Today’s gunfight pits a couple of working doubles against each another. Neither gun is anything fancy, but both are classy, traditional, and perfect for carrying in the uplands. They are exactly the sort of guns discriminating gamebirds prefer to be shot with.
Webley & Scott was one of Birmingham, England,’s famous small-arms makers, dating back to 1834. It was known for its handguns, rifles, and shotguns, prior to 1979. Today, the name is licensed to a Turkish manufacturer that, actually, makes some nice higher-grade shotguns, but they lack the history of the Birmingham originals.
A.H. Fox was founded in 1905 in Philadelphia. Savage bought the company in 1929, and discontinued the line in 1948. Fox died the same death as all the other American doubles—killed off by rising costs, and competition from pumps and autos costing much less and holding more shells. Many consider Foxes the best American doubles, given that they are the simplest and most trouble-free. Fox gunsmiths are kind of like the Maytag repairmen of the double-gun world.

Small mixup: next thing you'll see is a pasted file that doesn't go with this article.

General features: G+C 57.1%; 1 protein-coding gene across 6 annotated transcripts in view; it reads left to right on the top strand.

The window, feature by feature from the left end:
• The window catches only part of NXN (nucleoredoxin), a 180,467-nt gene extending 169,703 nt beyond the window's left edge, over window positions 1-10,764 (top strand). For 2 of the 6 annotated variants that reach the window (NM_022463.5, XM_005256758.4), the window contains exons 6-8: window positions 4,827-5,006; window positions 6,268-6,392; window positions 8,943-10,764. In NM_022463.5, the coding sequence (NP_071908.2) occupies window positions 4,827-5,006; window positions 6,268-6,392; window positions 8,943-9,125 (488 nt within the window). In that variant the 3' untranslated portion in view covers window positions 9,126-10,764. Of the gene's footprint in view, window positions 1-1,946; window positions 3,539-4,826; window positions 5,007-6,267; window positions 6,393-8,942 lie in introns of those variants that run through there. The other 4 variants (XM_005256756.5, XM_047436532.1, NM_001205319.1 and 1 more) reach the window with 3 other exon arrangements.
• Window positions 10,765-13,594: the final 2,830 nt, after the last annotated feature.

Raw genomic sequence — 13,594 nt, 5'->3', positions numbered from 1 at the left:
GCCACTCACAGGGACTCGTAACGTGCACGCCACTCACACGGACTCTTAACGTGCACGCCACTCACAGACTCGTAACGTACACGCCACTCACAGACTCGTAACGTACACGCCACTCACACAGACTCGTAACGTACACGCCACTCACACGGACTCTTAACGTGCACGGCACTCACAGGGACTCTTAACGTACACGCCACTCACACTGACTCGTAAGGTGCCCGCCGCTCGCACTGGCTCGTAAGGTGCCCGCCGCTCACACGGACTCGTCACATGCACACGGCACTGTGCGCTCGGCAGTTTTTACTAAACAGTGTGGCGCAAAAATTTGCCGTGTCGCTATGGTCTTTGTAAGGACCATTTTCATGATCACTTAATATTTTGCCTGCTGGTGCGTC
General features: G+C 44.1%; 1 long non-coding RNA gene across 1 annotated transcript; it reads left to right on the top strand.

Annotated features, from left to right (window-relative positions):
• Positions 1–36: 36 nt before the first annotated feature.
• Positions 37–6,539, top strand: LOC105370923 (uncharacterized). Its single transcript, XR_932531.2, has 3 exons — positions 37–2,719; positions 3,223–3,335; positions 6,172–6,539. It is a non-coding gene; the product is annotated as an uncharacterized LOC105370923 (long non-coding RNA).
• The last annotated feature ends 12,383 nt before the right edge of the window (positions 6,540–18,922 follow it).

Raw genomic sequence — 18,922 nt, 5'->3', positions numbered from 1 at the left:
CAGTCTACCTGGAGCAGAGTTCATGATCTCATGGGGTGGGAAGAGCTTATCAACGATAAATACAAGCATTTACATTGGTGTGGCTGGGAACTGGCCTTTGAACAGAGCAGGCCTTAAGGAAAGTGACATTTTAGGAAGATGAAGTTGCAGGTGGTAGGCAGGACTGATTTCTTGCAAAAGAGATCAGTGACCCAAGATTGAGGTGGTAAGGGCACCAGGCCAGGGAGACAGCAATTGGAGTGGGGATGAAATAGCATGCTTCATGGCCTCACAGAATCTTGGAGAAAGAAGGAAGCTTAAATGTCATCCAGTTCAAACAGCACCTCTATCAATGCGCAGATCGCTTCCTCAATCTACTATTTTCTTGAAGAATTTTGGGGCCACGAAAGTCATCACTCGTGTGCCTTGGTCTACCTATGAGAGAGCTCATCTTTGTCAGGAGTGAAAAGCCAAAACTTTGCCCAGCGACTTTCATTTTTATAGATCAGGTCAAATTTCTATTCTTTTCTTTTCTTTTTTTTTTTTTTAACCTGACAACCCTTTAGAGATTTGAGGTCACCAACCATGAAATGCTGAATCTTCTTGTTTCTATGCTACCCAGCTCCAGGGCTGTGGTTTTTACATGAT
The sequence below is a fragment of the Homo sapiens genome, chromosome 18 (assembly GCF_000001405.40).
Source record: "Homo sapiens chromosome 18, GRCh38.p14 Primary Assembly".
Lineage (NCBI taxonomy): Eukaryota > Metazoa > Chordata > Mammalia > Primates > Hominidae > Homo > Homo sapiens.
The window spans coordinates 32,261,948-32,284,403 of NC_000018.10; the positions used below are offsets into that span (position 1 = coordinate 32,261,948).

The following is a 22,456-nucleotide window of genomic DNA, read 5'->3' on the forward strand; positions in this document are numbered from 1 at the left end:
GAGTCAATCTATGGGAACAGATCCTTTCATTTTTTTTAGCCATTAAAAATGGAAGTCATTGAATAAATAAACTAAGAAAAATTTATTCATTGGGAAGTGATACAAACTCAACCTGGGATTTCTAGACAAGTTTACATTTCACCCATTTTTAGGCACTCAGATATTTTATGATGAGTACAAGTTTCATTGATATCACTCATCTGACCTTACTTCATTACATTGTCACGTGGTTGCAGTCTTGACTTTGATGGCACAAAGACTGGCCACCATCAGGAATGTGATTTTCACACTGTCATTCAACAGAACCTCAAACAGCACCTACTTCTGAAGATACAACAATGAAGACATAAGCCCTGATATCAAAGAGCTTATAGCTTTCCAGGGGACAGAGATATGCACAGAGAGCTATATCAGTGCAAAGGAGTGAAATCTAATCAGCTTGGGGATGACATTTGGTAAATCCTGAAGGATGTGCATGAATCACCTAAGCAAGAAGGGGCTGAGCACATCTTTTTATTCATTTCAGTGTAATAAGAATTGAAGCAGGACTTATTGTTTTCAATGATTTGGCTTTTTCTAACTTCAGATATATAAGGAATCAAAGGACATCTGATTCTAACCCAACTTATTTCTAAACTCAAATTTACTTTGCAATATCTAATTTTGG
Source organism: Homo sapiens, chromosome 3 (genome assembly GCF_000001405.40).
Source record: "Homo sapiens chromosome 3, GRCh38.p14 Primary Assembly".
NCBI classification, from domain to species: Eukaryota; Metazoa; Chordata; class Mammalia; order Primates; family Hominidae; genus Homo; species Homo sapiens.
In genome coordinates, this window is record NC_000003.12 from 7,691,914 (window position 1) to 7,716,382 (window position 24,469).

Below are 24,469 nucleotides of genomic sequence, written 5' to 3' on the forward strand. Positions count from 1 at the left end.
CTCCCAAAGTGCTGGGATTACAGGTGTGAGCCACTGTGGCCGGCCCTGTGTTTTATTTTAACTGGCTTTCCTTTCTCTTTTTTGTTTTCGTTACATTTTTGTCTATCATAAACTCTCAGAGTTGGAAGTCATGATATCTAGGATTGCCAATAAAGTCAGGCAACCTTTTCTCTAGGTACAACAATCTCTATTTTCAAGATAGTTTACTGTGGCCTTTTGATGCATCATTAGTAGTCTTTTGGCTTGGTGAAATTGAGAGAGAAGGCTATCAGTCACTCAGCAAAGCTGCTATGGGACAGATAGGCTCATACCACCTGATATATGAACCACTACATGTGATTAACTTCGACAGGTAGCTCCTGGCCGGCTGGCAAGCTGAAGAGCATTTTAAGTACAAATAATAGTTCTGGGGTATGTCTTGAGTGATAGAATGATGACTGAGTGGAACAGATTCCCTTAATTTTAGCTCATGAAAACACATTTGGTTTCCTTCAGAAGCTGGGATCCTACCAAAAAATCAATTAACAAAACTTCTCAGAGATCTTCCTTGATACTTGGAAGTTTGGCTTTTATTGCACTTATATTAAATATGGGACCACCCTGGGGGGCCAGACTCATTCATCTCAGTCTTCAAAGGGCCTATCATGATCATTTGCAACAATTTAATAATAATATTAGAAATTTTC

Tee Bone’s Webley & Scott
This particular shotgun is an older Birmingham gun, perhaps a Model 720, though it isn’t marked as such. I’ve heard that the new ones are made elsewhere, which is too bad. This one is a 20 gauge, with 26-inch barrels and choked 1/4 and ¾ (improved cylinder and improved modified). The hard case is almost certainly an aftermarket add, but it’s compact and easy to pack. Most important, the gun fits well, helping me to occasionally hit a bird, and it is a dream to carry. Those are about my only two requirements for an upland gun. The fit and finish are as you would expect from this manufacturer, though the wood is unremarkable when compared with others I’ve seen. Perhaps I’ll get it a new stock soon.
Nick’s A.H. Fox
This is an A.H. Fox 16 gauge A grade. (Fox grades start at “A” and get more expensive as you progress through the alphabet.) It has 28-inch barrels, choked modified and full. It was passed down through the family from my great-grandfather to me, and I still have the original cloth tag that came with the gun. This is my go-to pheasant gun; I don’t think I have ever held a gun that points as well. The 16 gauge is also hard to beat, in my opinion. It sure would be nice to buy another for the $52.50 price tag.
There are your choices: a British 20 versus an American 16. You can’t go wrong with either, in my opinion. Vote and comment below, and keep the gun photos coming to email@example.com.
Which gun do you prefer?
Tee Bone’s Webley & Scott
Nick’s AH Fox